Dividends4Life: What Happens With Low-Yield High-DGR Stocks

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What Happens With Low-Yield High-DGR Stocks

Posted by D4L | Monday, October 14, 2013 | | 0 comments »

The context of the original 10 by 10 concept relates to achieving a target: 10% yield on cost in 10 years from dividend increases alone. In other words, given a particular starting yield, how long does it take to get to the target for various rates of dividend growth? (Dividend reinvestment, which speeds up the process, is ignored.) After seeing a lot of comments expressing interest in high-DGR stocks with lower initial yields, I decided to revisit the original concept with more focus on those kinds of stocks.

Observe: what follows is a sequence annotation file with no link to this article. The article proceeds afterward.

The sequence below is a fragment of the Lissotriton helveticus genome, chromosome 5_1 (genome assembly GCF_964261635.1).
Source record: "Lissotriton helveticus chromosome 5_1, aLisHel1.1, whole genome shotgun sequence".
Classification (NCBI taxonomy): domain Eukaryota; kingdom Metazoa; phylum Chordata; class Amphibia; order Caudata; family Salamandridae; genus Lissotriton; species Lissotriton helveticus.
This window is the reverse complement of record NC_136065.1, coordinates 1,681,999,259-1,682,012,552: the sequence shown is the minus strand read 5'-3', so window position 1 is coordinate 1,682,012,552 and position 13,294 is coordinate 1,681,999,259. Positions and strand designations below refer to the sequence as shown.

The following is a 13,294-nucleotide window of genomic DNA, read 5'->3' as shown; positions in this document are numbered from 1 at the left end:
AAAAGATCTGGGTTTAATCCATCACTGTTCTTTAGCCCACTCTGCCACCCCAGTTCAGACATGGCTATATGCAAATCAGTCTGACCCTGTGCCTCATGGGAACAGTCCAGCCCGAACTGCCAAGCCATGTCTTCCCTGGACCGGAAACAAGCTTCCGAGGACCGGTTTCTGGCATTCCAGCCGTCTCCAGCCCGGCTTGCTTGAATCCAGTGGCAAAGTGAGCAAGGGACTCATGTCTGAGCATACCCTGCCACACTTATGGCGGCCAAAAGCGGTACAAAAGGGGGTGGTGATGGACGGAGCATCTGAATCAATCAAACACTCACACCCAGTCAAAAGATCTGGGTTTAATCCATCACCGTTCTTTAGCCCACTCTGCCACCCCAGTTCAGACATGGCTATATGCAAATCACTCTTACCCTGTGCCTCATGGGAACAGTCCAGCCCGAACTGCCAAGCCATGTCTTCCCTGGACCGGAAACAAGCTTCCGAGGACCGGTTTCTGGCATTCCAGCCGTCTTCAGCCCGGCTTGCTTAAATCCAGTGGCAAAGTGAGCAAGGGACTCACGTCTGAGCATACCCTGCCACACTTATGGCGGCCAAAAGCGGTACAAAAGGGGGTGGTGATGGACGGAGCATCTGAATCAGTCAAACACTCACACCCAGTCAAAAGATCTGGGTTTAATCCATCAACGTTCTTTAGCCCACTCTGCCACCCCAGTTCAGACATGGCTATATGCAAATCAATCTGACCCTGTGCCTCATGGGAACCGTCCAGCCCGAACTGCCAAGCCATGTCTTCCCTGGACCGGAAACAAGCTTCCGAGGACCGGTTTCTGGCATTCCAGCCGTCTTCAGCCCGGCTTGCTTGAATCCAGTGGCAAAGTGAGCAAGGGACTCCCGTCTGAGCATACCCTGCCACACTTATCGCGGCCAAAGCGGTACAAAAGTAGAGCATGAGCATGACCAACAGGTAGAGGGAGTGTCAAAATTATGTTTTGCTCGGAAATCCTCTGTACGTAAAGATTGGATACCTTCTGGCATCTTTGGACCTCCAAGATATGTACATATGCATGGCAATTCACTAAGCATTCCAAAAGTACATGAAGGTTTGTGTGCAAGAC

A lot of seemingly attractive candidates appear among high-DGR stocks, worthy of more due diligence. That said, be very cautious about thinking that a company with, say, a 10-year DGR of 15% will be able to maintain that pace for very long. It just does not happen often. In contrast to the unknown future DGR, a stock's initial yield is locked in. Therefore, absent a dividend cut, the dividend payout either rises (in which case yield on cost goes up) or stays the same (in which case yield on cost stays the same).

Source: Seeking Alpha

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